Share this story
Close X
Switch to Desktop Site

An underwater graveyard becomes the birthplace of a biological wonder

Around 600 miles northeast of New Guinea there's a 49-square-mile archipelago of almost-forgotten islands called Truk which played a very important role in 20 th-century American history.

In 1944 Truk, a forward supply depot for the Japanese Navy, was attacked by American warplanes and, in a two-day period 500 tons of bombs were dropped, 265 Japanese planes were destroyed, and 60 Japanese vessels were sunk. The bottom of the 40-mile-diameter Truk lagoon became a graveyard of metal corpses, an eerie new underwater landscape.

About these ads

Now, 40 years later, nature has resurrected Truk lagoon and it boasts one of the earth's most amazing man-made coral reefs. The rusted underwater vessels and the nearby mangrove swamps have become nurseries and breeding grounds for a whole new ecosystem, including sponges, octopi, shrimp, oysters, sharks, fiddler crabs, and man. The Truk lagoon, part of a US protectorate, has been declared a ''historic site,'' protected by government edict.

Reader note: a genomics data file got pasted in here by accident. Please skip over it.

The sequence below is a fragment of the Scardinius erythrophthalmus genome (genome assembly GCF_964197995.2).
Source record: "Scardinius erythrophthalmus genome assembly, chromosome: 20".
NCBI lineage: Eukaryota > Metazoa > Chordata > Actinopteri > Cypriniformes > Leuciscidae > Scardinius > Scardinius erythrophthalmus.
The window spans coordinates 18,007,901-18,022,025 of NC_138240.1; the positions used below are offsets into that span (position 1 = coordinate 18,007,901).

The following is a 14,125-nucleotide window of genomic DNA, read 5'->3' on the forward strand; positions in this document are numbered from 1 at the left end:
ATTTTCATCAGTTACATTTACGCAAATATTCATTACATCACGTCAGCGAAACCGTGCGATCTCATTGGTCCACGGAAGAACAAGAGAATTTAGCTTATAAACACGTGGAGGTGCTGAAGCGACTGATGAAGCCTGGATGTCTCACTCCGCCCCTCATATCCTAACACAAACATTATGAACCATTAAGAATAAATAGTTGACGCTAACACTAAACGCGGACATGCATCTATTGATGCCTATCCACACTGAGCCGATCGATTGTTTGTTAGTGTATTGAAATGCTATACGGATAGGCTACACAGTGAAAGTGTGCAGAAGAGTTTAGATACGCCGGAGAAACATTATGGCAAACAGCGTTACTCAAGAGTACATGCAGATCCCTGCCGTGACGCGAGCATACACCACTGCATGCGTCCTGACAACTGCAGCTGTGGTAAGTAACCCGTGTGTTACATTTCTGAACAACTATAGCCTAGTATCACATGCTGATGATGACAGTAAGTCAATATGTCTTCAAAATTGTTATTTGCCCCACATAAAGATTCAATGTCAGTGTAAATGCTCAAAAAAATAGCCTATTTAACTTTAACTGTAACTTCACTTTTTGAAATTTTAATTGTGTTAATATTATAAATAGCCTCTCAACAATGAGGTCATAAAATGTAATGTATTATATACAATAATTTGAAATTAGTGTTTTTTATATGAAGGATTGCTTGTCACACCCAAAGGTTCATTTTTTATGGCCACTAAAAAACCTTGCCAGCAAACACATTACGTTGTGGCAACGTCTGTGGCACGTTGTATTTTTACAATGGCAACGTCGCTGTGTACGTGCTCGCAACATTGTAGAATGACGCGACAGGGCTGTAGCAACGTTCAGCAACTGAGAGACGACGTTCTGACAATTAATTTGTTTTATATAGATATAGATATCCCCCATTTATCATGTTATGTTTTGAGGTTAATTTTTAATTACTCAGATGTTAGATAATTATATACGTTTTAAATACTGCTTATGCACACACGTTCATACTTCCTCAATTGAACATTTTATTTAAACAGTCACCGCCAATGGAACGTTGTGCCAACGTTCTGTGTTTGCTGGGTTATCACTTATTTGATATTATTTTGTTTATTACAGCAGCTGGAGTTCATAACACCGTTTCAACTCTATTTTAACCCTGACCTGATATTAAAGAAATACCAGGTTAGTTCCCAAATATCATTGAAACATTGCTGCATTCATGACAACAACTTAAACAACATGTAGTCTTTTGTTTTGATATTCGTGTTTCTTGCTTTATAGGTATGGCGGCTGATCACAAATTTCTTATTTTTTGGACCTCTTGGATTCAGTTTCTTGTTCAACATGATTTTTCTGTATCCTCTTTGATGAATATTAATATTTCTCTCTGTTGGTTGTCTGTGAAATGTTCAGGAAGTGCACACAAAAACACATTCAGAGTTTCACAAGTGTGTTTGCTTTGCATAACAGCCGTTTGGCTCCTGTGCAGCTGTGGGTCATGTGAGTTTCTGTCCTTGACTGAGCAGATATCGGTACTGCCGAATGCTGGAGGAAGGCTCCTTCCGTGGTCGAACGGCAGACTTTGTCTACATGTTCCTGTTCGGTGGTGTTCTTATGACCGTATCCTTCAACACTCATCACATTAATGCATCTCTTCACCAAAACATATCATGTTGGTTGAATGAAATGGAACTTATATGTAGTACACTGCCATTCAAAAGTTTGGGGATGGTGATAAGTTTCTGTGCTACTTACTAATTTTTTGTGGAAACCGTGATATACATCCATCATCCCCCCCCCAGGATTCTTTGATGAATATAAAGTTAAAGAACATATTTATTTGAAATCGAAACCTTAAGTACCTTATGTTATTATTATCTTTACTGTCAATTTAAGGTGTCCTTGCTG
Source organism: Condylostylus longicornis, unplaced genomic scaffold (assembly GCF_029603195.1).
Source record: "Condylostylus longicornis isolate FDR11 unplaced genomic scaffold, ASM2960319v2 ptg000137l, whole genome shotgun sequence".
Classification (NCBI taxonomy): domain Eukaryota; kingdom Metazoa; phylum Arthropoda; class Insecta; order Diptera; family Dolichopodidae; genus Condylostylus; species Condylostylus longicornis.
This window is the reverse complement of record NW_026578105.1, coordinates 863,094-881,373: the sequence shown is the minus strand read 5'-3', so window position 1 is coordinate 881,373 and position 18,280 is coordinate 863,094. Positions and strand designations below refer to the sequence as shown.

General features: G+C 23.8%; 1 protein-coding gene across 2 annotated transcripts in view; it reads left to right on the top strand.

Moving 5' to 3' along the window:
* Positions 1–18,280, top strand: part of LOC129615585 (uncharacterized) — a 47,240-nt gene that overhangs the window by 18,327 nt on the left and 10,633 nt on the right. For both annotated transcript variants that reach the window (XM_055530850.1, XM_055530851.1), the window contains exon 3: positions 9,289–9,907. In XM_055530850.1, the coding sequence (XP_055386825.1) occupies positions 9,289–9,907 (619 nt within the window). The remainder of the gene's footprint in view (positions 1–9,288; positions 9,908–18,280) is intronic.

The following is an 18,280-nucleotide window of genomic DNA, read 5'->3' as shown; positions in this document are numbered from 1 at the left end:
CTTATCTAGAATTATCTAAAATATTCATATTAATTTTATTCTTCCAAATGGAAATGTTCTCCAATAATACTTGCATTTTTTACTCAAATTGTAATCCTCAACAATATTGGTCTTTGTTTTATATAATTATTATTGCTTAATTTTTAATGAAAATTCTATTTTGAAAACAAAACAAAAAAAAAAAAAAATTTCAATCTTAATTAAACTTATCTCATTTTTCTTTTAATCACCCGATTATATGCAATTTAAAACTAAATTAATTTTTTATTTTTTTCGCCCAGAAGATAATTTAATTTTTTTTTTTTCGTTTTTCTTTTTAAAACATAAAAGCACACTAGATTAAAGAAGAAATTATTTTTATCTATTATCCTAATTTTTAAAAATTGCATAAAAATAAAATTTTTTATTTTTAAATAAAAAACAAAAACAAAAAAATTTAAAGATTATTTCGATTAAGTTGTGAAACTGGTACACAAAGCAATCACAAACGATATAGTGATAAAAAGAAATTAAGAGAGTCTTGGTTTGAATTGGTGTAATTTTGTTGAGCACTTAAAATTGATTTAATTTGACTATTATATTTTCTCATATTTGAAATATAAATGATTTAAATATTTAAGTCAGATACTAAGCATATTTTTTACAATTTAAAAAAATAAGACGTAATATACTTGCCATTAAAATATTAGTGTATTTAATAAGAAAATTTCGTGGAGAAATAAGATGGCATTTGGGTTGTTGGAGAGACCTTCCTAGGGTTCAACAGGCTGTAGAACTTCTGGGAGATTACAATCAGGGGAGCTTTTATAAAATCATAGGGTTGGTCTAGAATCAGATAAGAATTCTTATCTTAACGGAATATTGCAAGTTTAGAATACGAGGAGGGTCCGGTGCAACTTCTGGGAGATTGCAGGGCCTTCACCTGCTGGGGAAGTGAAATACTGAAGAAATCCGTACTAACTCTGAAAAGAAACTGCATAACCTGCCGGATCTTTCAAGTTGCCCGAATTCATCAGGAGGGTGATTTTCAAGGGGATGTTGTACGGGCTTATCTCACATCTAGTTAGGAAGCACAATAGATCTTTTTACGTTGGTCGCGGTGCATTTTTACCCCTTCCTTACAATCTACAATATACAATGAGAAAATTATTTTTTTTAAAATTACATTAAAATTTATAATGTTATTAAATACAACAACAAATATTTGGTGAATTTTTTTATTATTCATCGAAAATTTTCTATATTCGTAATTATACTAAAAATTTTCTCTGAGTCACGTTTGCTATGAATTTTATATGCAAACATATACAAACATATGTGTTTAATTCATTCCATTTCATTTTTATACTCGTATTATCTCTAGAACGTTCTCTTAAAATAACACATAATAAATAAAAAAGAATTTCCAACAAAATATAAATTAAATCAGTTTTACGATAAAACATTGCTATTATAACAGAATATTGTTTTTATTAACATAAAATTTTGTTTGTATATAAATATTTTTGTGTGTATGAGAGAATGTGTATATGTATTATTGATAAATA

Wolfgang Bayer, a world-renowned natural history cinematographer, was assigned by television's innovative natural-history series, ''Nature,'' to take his cameras to Truk to record the remarkable rebirth, or rather total renewal, of this environment: Resurrection at Truk Lagoon (Sunday, March 25, 8-9 p.m., check local listings for repeats).

Cinematographer Bayer, with the aid (above and below the surface) of Dr. Sylvia Earle, a California Academy of Science researcher, has managed to collect a series of joyous film clips that celebrate life underwater as well as life in the swampland and in the Truk towns. A major revelation to viewers is the significant irony of the new ecosystem: that the new coral reef could not have been formed naturally in that sandy lagoon but through war and destruction, a more congenial atmosphere for living creatures was created.

Says host and executive producer George Page: ''The sea, as always, has the final word.''

''Truk'' is glorious proof of the triumph of nature over mankind's destructiveness.

Follow Stories Like This
Get the Monitor stories you care about delivered to your inbox.